Tejay van Garderen (BMC) was forced to abandon the Tour de France during stage 17 while sitting in third place overall on Wednesday. The American cited a lingering illness, which was picked up four days earlier during stage 13, for the reason he struggled through the 161km stage from Digne-les-Bains to Pra-Loup, and eventually pulled out of the race on the Col de la Colle.
“I was fighting a little bit of a cold that I had picked up after stage 13, that day with the really intense heat, and for a while I was fine with the sniffles and not a big deal,” van Garderen said after the stage in a team audio recording. “It started getting a bit worse and on the rest day I was having some feverish symptoms and chills.
“I woke up in the morning today and I felt like the worst of it was on the rest day, and I had given my body a chance to recover. I felt hopeful and optimistic and I had a good night sleep and I felt ready to race, I felt closer to normal. But once I got out there, my muscles had no energy and I couldn’t push.
“Straight away from the start, I knew this wasn’t good, and hopefully I could just hide and ride into it for a few kilometres and I would feel better but those sensations never came. Oh man, it is hugely disappointing.
At the start of stage 17, van Garderen was third place overall, 3:32 behind race leader Chris Froome (Sky) and just 22 seconds behind Movistar's Nairo Quintana. BMC Racing looked set to defend a top-three overall through the final stages in the Alps, and into Paris.
Asked if this was the most terrible day in his racing career to date, van Garderen said, “Yes, absolutely. To be fighting for a podium in the Tour de France and then the next day you are sitting in a car, it was hard. It was hard to look my teammates in the eyes, hard to call my wife and explain to her what was going on. It was a lot of emotions. It almost feels like I want to just disappear right now.”
Testa confirms van Garderen has a respiratory infection
At the finish line in Pra-Loup, members of the press waited in the rain outside for a statement from BMC Racing about van Garderen’s health. The team’s physician, Dr. Max Testa, emerged from a team vehicle and confirmed that van Garderen was suffering from a respiratory infection.
“You saw what happened, basically from the beginning he didn’t feel good, he was developing a headache and couldn’t push the pedals, and develop any power,” Testa said.
“He has been fighting a respiratory infection since stage 13 and was able to manage it for a few days. We were hoping with the rest day he would have gone over the edge but I think today it was very hard from the start and the fatigue from the previous days cost him the race. I didn’t see this coming, I was hoping he was over the worse part. This morning he was feeling pretty good, not 100 per cent but upwards from the days before.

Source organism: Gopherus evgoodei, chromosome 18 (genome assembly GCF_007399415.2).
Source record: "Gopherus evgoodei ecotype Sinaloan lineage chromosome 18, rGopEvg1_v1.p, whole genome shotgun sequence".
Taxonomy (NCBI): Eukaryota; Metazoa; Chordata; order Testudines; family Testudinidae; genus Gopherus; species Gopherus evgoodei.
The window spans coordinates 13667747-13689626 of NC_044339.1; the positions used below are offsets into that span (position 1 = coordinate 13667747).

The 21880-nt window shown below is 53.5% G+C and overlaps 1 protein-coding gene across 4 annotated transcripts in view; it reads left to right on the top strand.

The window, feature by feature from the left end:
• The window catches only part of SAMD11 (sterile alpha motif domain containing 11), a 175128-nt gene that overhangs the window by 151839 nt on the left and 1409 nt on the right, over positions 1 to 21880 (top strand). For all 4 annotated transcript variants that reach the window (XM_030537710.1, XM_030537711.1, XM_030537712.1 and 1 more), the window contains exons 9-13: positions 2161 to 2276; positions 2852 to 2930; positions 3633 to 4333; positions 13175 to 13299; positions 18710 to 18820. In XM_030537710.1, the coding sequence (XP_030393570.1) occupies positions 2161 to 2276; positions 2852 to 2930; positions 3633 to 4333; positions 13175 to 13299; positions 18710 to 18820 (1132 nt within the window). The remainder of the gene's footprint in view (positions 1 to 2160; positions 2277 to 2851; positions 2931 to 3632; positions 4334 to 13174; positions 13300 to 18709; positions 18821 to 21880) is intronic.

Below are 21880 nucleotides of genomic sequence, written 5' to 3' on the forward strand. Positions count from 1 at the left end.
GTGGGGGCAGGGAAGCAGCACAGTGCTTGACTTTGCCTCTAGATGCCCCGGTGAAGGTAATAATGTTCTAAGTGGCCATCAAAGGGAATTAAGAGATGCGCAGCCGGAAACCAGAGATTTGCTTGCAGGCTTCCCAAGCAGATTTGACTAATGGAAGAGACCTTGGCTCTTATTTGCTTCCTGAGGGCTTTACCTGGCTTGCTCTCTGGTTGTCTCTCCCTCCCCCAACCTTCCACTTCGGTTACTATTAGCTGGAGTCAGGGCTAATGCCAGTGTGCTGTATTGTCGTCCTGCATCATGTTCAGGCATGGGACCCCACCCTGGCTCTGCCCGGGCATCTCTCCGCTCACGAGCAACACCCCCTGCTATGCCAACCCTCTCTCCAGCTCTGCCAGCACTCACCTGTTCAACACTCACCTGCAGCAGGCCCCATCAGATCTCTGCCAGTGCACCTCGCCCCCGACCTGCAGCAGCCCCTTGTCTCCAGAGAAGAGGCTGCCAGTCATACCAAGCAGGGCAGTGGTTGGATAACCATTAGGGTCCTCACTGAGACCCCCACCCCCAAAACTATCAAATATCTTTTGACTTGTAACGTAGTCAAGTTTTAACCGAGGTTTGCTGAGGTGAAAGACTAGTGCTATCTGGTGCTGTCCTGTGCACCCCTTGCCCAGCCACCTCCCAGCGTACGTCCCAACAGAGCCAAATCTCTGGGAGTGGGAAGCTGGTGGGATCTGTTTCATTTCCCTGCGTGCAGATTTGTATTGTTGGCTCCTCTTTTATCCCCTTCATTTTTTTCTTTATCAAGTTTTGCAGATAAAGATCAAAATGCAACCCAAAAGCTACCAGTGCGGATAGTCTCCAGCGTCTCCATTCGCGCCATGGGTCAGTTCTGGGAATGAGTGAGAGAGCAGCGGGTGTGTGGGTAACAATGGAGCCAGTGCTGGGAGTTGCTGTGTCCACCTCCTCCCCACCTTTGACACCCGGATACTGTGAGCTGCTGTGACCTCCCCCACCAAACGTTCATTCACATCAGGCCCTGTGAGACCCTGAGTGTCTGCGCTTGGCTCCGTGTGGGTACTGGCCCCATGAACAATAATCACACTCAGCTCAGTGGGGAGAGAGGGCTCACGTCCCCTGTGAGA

“Now, he is clearly shocked as he had to give up the race so now it’s more a psychological thing, physically now he is ok.”
Manager of BMC Racing, Jim Ochowicz, expressed his disappointment in losing van Garderen while he was in third-place overall so close to the end of the Tour de France. However, he remained optimistic that his team would find a way to refocus and turn their objectives toward stage wins for the remaining four stages.
“It’s sport, it happens in every sport. We lost our GC contender for the podium so that means we have to refocus tonight and set some new goals for tomorrow and the rest of the Tour. There are still four big days of the Tour de France lying ahead of us. We are not going away, we are going to be picking for something new so we’ll carry on to Paris.”
Van Garderen, twice fifth overall at the Tour de France, came into the race this year with clear ambitions to stand on the podium. BMC had a winning start with Rohan Dennis in the opening time trial, and van Garderen moved into third place overall during stage 3 in Huy.
He moved up into second overall following the team’s win in the team time trial on stage 9 in Plumelec but slipped back into third place overall during stage 14 to Mende. Despite wrestling with what he thought was a cold, he felt confident that he could fight for a final podium position through the Alps.
“It’s a lot for anybody to take on their shoulders and he’s disappointed, he’d like to finish the Tour,” Ochowicz said. “The team worked hard for him for two weeks now so he has a lot of pressure on his shoulders right now, I know he’s feeling the pain but he’s a professional athlete and he understands you win and lose. He’ll bounce back form this.
“I think we started the stage thinking we’d be ok. Not knowing exactly what the situation was, like most people, I was just watching TV, I was struggling to find out what was going on. Phone reception wasn’t great so we weren’t able to have a long conversation about anything, less even try and get a hold of someone.
"I feel bad for Tejay, I feel bad for the team. We’ve raced hard up to this point. We start over again tomorrow, four big days left in the Tour and we still have goals to win a stage.”